Odd Thoughts: Hope turns tears to brighter path

Columnist Bob Groeneveld didn't realize the impact the Relay for Life would have on him.

The power of Relay for Life isn’t just in the money it raises to fight cancer.

A large part of the power lies in the metaphor.

The relay goes on for hours, the walk around and around the track sometimes seeming to go on forever. By the time you get deep into the night, walking becomes trudging, and there are moments when it feels like if you had to do it alone, you just wouldn’t make it.

But you’re not alone. You have family and friends bolstering your trip round the track, maybe taking some of the laps for you.

And other families and their friends are out there, too, sharing the long road, and if necessary, continuing where you leave off.

And those brown paper bags lining the track, dimly lit with candles that seem to brighten immensely when you read notes left by loved ones who remember – who will always remember – are somehow sad and inspiring and joyful, all at the same time.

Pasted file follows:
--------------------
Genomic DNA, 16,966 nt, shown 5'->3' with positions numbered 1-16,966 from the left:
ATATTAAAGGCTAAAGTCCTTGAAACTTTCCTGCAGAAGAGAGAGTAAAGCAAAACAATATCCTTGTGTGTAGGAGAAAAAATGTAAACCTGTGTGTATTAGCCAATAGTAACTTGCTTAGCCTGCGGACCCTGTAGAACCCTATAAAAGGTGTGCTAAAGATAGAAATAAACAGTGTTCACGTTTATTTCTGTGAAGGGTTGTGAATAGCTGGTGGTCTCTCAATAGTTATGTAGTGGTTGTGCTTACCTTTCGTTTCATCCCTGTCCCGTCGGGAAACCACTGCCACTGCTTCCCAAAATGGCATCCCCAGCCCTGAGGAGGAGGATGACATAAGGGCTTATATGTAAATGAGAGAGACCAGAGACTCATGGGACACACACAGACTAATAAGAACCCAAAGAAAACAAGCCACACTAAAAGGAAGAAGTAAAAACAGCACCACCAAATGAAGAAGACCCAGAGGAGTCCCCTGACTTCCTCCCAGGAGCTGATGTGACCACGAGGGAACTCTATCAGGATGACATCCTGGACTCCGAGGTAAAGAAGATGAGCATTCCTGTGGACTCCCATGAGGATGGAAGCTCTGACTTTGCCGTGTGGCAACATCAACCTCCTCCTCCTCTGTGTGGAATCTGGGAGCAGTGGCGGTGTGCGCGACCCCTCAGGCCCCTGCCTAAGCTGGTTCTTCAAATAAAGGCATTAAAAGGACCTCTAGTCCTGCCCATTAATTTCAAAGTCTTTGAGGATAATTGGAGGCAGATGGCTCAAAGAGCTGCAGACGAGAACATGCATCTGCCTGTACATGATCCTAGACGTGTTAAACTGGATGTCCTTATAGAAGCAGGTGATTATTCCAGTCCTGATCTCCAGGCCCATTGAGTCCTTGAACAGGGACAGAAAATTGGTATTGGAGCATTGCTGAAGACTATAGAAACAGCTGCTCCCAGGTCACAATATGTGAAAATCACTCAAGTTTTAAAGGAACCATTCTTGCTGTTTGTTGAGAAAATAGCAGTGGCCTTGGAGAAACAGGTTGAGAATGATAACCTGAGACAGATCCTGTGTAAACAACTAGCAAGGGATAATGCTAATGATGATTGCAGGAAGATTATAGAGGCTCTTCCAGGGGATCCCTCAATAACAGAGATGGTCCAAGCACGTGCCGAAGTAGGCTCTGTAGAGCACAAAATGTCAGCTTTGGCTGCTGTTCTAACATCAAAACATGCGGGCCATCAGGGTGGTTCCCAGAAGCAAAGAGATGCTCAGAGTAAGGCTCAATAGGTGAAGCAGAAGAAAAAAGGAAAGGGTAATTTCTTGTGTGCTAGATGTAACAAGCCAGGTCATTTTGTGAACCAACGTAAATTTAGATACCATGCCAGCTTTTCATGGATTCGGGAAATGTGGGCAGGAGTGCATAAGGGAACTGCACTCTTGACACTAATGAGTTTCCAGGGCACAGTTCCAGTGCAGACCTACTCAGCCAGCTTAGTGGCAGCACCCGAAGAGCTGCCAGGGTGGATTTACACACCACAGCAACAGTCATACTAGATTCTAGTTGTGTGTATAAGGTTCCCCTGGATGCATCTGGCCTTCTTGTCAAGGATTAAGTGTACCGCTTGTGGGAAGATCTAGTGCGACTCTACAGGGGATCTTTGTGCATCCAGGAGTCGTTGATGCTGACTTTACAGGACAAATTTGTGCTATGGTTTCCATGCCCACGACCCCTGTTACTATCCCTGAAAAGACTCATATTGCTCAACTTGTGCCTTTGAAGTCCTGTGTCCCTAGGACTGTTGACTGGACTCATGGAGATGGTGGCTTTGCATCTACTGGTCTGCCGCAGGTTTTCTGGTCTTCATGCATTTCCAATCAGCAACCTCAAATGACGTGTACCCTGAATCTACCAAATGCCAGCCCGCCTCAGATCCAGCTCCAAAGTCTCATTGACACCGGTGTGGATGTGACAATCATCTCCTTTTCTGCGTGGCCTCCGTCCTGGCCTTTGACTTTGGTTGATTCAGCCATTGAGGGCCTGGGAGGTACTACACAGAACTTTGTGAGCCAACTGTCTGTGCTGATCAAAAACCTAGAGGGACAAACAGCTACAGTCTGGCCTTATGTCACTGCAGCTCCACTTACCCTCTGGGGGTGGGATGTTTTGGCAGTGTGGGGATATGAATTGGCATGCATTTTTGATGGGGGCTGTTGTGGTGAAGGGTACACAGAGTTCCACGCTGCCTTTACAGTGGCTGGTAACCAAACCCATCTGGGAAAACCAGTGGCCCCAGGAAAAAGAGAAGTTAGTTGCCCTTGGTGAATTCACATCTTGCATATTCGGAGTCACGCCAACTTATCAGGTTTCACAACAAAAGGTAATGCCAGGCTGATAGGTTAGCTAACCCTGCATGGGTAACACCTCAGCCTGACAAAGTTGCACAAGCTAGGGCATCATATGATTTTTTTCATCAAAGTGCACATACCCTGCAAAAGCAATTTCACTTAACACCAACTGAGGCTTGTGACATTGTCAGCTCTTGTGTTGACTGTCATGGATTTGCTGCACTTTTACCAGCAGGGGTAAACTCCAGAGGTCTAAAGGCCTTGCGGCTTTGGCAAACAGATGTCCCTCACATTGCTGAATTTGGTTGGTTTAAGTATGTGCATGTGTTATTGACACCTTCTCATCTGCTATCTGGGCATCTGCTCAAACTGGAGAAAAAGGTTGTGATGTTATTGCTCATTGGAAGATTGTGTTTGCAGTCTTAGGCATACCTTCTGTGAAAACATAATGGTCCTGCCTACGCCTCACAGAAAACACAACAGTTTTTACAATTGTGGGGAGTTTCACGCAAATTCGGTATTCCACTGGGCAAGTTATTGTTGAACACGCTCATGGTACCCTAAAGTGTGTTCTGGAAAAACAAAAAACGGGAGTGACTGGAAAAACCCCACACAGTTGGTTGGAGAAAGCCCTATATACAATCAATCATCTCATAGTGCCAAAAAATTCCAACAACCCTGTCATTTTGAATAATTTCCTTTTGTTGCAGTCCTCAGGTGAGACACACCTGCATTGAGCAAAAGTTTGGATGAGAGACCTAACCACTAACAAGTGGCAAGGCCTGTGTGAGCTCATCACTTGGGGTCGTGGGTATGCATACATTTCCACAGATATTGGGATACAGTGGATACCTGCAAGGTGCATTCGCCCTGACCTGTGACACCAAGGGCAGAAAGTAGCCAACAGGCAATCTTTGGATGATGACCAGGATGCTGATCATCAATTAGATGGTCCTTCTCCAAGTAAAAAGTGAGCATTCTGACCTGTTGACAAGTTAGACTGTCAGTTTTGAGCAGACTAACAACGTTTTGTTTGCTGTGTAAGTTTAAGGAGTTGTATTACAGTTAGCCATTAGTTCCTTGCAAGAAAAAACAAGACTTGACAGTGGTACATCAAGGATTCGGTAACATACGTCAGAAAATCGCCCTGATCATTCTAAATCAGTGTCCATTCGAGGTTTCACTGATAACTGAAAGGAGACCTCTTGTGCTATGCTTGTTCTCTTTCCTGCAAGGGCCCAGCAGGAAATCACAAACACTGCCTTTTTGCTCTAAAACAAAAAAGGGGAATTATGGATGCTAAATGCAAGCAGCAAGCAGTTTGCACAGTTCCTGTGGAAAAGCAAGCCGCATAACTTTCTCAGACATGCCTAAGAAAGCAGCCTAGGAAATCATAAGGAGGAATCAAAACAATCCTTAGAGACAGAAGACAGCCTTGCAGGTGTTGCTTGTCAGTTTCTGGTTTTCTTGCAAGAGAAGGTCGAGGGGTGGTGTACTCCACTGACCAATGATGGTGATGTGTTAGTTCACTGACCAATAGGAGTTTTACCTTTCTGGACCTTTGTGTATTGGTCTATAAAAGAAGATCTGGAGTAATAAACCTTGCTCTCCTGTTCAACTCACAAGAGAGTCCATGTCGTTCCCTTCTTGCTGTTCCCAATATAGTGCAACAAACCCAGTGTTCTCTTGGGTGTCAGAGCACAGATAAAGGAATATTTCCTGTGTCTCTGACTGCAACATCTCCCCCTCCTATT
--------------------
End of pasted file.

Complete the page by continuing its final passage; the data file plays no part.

The first time I took part in the Langley Relay for Life it was really just for the experience. It was something to do. To be able to say, “Yeah. I did that.”

I raised some money and I kicked in some bucks. It was for a good cause, after all.

But I had no idea how important it really was.

Because I didn’t really understand how powerful the metaphor would be.

When those dim candles in the brown paper bags flared up, I didn’t realize at first that the brightening effect comes from tears.

You don’t notice your own tears at first, because the simplest reminders of loved ones lost to cancer can be strong enough to stop your breath for just a moment.

The notes and the bags and the candles and all of the people walking around the track with you are reminders of what has been lost to that terrible disease.

And they’re also reminders of what has been gained. Cancers that used to be universal death sentences are now falling to research, much of it built on what was lost.

That’s when you realize those bags are filled with hope – hope that walks around the track with you, disguised as the faces of family and friends and complete strangers. Both lost and gained.

That, and the tears – together, they brighten the candles.

Langley Advance